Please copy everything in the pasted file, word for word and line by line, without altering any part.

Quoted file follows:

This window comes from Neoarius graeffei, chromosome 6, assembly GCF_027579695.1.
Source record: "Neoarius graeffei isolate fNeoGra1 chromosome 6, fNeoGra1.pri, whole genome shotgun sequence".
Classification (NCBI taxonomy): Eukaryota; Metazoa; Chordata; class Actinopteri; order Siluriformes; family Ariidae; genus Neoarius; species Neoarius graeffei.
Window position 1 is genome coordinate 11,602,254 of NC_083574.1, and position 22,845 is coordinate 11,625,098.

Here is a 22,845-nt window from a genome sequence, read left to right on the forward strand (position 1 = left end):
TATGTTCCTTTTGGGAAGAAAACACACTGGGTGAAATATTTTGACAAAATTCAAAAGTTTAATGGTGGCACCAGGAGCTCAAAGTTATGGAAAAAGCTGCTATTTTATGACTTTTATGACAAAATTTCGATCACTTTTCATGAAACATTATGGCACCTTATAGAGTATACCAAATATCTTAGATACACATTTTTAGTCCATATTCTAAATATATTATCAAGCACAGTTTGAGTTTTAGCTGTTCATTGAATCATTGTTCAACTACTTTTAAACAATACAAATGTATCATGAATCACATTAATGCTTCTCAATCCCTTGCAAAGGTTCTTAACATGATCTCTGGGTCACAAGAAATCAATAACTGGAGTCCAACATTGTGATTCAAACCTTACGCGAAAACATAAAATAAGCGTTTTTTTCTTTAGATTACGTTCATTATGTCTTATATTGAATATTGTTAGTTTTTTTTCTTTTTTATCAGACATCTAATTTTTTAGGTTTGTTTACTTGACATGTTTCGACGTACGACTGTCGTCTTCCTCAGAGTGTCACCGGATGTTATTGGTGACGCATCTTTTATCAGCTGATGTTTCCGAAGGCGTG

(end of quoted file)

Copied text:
This window comes from Neoarius graeffei, chromosome 6, assembly GCF_027579695.1.
Source record: "Neoarius graeffei isolate fNeoGra1 chromosome 6, fNeoGra1.pri, whole genome shotgun sequence".
Classification (NCBI taxonomy): Eukaryota; Metazoa; Chordata; class Actinopteri; order Siluriformes; family Ariidae; genus Neoarius; species Neoarius graeffei.
Window position 1 is genome coordinate 11,602,254 of NC_083574.1, and position 22,845 is coordinate 11,625,098.

Here is a 22,845-nt window from a genome sequence, read left to right on the forward strand (position 1 = left end):
TATGTTCCTTTTGGGAAGAAAACACACTGGGTGAAATATTTTGACAAAATTCAAAAGTTTAATGGTGGCACCAGGAGCTCAAAGTTATGGAAAAAGCTGCTATTTTATGACTTTTATGACAAAATTTCGATCACTTTTCATGAAACATTATGGCACCTTATAGAGTATACCAAATATCTTAGATACACATTTTTAGTCCATATTCTAAATATATTATCAAGCACAGTTTGAGTTTTAGCTGTTCATTGAATCATTGTTCAACTACTTTTAAACAATACAAATGTATCATGAATCACATTAATGCTTCTCAATCCCTTGCAAAGGTTCTTAACATGATCTCTGGGTCACAAGAAATCAATAACTGGAGTCCAACATTGTGATTCAAACCTTACGCGAAAACATAAAATAAGCGTTTTTTTCTTTAGATTACGTTCATTATGTCTTATATTGAATATTGTTAGTTTTTTTTCTTTTTTATCAGACATCTAATTTTTTAGGTTTGTTTACTTGACATGTTTCGACGTACGACTGTCGTCTTCCTCAGAGTGTCACCGGATGTTATTGGTGACGCATCTTTTATCAGCTGATGTTTCCGAAGGCGTG